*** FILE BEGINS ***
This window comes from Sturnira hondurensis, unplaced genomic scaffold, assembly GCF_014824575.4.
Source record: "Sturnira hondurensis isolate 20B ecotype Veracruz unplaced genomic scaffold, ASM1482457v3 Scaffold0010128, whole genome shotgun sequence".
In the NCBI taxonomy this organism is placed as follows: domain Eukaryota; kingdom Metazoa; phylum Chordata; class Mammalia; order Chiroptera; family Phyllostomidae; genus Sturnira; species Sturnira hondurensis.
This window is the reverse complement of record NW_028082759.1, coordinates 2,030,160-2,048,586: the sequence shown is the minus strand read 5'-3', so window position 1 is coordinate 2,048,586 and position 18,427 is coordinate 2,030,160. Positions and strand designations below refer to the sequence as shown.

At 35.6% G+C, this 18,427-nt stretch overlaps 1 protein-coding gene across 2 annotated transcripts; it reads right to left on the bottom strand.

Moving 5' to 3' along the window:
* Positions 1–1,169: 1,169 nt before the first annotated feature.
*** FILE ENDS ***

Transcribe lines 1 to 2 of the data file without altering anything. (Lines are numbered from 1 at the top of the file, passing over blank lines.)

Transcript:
This window comes from Sturnira hondurensis, unplaced genomic scaffold, assembly GCF_014824575.4.
Source record: "Sturnira hondurensis isolate 20B ecotype Veracruz unplaced genomic scaffold, ASM1482457v3 Scaffold0010128, whole genome shotgun sequence".